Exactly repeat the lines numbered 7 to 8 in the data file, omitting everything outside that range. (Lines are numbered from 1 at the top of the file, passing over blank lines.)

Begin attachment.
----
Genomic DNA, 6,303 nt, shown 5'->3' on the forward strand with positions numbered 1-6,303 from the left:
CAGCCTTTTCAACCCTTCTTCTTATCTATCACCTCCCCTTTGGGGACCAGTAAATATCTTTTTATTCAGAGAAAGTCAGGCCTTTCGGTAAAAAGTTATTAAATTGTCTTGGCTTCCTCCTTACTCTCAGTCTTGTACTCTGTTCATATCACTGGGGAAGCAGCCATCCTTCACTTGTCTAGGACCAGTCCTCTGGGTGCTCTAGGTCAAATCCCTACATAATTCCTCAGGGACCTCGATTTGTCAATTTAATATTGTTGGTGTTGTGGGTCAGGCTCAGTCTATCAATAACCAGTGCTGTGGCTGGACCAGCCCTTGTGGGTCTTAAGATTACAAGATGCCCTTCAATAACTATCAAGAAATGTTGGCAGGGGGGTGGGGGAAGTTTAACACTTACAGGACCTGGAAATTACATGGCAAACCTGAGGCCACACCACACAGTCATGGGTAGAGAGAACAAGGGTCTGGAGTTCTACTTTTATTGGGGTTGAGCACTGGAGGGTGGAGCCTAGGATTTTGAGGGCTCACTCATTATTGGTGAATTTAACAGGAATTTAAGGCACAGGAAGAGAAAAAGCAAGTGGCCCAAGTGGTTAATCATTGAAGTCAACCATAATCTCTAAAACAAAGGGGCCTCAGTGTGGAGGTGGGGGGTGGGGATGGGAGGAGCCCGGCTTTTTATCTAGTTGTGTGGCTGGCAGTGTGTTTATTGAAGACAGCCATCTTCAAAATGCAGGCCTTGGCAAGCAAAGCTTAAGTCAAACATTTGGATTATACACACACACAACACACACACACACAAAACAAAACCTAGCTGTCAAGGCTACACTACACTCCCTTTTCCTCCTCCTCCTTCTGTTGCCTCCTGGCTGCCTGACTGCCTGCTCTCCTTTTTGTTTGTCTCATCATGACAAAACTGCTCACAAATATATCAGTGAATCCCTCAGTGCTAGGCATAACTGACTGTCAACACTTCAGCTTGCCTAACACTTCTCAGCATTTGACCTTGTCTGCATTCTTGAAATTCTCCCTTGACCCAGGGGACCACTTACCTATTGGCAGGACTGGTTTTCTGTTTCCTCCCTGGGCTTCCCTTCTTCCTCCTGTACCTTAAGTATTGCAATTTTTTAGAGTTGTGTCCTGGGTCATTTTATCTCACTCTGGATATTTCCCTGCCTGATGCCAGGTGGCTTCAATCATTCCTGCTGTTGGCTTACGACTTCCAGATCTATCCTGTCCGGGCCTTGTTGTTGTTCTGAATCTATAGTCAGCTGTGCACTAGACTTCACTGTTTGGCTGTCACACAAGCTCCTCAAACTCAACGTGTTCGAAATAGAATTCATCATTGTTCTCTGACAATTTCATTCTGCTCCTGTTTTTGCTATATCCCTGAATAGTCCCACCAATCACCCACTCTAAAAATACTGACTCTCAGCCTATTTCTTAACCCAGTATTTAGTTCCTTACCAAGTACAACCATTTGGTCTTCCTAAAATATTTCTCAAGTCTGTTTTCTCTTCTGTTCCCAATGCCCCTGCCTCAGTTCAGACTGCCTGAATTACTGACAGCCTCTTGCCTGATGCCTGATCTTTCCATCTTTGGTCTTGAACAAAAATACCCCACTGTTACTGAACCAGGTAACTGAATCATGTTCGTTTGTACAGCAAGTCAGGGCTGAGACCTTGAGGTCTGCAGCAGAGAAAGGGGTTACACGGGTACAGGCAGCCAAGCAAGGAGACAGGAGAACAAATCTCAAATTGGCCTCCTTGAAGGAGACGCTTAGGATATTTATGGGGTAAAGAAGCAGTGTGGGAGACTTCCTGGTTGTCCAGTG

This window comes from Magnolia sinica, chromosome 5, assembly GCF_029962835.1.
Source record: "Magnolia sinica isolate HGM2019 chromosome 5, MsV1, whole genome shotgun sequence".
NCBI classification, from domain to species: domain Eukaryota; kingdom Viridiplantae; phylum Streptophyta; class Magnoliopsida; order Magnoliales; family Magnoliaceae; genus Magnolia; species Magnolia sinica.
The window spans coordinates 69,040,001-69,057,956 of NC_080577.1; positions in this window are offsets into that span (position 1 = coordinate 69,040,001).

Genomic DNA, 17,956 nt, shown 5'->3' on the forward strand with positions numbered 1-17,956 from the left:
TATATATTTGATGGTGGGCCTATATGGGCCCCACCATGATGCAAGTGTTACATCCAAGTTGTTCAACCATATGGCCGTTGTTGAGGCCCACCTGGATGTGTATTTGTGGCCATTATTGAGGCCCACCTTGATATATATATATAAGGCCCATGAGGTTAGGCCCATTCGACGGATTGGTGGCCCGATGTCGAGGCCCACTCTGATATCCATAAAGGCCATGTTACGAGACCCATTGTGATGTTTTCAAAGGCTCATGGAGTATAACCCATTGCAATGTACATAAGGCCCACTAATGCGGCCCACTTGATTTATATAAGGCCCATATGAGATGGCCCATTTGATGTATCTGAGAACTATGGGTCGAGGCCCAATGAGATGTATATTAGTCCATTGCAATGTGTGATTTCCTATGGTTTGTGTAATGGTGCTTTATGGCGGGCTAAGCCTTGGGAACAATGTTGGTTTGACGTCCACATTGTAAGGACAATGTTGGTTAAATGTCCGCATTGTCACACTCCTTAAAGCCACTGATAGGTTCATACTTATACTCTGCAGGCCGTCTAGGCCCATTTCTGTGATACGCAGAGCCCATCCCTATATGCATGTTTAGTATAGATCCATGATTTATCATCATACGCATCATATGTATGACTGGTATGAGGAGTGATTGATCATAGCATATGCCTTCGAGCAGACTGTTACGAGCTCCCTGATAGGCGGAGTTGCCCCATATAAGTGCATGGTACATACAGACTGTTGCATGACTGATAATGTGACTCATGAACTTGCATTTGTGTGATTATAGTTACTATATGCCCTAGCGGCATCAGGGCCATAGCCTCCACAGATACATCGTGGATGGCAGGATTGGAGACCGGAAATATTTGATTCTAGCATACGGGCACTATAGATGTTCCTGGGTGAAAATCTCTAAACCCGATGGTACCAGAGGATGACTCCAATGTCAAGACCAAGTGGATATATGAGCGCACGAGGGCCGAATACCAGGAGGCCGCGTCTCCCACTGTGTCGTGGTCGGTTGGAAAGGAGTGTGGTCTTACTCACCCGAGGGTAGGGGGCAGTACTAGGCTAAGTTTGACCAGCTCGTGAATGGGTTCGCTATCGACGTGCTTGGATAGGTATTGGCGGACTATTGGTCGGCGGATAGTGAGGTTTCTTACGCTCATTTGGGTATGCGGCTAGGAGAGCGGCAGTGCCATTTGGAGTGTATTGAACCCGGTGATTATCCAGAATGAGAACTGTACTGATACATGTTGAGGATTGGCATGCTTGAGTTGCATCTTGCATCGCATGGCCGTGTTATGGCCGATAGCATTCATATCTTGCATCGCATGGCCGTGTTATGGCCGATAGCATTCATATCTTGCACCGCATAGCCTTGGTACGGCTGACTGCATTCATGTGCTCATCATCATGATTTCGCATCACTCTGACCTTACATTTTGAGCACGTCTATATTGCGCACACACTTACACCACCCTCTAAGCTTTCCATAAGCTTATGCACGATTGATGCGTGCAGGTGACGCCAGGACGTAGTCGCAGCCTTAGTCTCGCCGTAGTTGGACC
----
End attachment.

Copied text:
Genomic DNA, 17,956 nt, shown 5'->3' on the forward strand with positions numbered 1-17,956 from the left:
TATATATTTGATGGTGGGCCTATATGGGCCCCACCATGATGCAAGTGTTACATCCAAGTTGTTCAACCATATGGCCGTTGTTGAGGCCCACCTGGATGTGTATTTGTGGCCATTATTGAGGCCCACCTTGATATATATATATAAGGCCCATGAGGTTAGGCCCATTCGACGGATTGGTGGCCCGATGTCGAGGCCCACTCTGATATCCATAAAGGCCATGTTACGAGACCCATTGTGATGTTTTCAAAGGCTCATGGAGTATAACCCATTGCAATGTACATAAGGCCCACTAATGCGGCCCACTTGATTTATATAAGGCCCATATGAGATGGCCCATTTGATGTATCTGAGAACTATGGGTCGAGGCCCAATGAGATGTATATTAGTCCATTGCAATGTGTGATTTCCTATGGTTTGTGTAATGGTGCTTTATGGCGGGCTAAGCCTTGGGAACAATGTTGGTTTGACGTCCACATTGTAAGGACAATGTTGGTTAAATGTCCGCATTGTCACACTCCTTAAAGCCACTGATAGGTTCATACTTATACTCTGCAGGCCGTCTAGGCCCATTTCTGTGATACGCAGAGCCCATCCCTATATGCATGTTTAGTATAGATCCATGATTTATCATCATACGCATCATATGTATGACTGGTATGAGGAGTGATTGATCATAGCATATGCCTTCGAGCAGACTGTTACGAGCTCCCTGATAGGCGGAGTTGCCCCATATAAGTGCATGGTACATACAGACTGTTGCATGACTGATAATGTGACTCATGAACTTGCATTTGTGTGATTATAGTTACTATATGCCCTAGCGGCATCAGGGCCATAGCCTCCACAGATACATCGTGGATGGCAGGATTGGAGACCGGAAATATTTGATTCTAGCATACGGGCACTATAGATGTTCCTGGGTGAAAATCTCTAAACCCGATGGTACCAGAGGATGACTCCAATGTCAAGACCAAGTGGATATATGAGCGCACGAGGGCCGAATACCAGGAGGCCGCGTCTCCCACTGTGTCGTGGTCGGTTGGAAAGGAGTGTGGTCTTACTCACCCGAGGGTAGGGGGCAGTACTAGGCTAAGTTTGACCAGCTCGTGAATGGGTTCGCTATCGACGTGCTTGGATAGGTATTGGCGGACTATTGGTCGGCGGATAGTGAGGTTTCTTACGCTCATTTGGGTATGCGGCTAGGAGAGCGGCAGTGCCATTTGGAGTGTATTGAACCCGGTGATTATCCAGAATGAGAACTGTACTGATACATGTTGAGGATTGGCATGCTTGAGTTGCATCTTGCATCGCATGGCCGTGTTATGGCCGATAGCATTCATATCTTGCATCGCATGGCCGTGTTATGGCCGATAGCATTCATATCTTGCACCGCATAGCCTTGGTACGGCTGACTGCATTCATGTGCTCATCATCATGATTTCGCATCACTCTGACCTTACATTTTGAGCACGTCTATATTGCGCACACACTTACACCACCCTCTAAGCTTTCCATAAGCTTATGCACGATTGATGCGTGCAGGTGACGCCAGGACGTAGTCGCAGCCTTAGTCTCGCCGTAGTTGGACC